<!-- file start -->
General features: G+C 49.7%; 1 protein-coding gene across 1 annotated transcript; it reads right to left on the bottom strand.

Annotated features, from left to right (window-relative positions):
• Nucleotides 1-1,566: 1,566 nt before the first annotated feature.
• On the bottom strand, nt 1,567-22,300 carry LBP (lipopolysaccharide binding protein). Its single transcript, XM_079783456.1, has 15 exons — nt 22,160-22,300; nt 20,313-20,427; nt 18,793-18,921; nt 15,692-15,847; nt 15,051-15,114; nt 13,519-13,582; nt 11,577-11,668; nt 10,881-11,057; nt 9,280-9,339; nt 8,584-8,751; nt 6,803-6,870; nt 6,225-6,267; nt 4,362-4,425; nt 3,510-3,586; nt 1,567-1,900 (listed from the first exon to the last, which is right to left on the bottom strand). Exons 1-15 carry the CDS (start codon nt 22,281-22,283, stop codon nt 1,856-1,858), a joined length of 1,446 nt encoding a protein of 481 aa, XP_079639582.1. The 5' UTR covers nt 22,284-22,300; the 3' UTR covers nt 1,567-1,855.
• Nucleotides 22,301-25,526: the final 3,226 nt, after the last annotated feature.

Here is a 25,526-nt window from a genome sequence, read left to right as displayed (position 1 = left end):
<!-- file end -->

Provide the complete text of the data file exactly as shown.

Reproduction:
General features: G+C 49.7%; 1 protein-coding gene across 1 annotated transcript; it reads right to left on the bottom strand.

Annotated features, from left to right (window-relative positions):
• Nucleotides 1-1,566: 1,566 nt before the first annotated feature.
• On the bottom strand, nt 1,567-22,300 carry LBP (lipopolysaccharide binding protein). Its single transcript, XM_079783456.1, has 15 exons — nt 22,160-22,300; nt 20,313-20,427; nt 18,793-18,921; nt 15,692-15,847; nt 15,051-15,114; nt 13,519-13,582; nt 11,577-11,668; nt 10,881-11,057; nt 9,280-9,339; nt 8,584-8,751; nt 6,803-6,870; nt 6,225-6,267; nt 4,362-4,425; nt 3,510-3,586; nt 1,567-1,900 (listed from the first exon to the last, which is right to left on the bottom strand). Exons 1-15 carry the CDS (start codon nt 22,281-22,283, stop codon nt 1,856-1,858), a joined length of 1,446 nt encoding a protein of 481 aa, XP_079639582.1. The 5' UTR covers nt 22,284-22,300; the 3' UTR covers nt 1,567-1,855.
• Nucleotides 22,301-25,526: the final 3,226 nt, after the last annotated feature.

Here is a 25,526-nt window from a genome sequence, read left to right as displayed (position 1 = left end):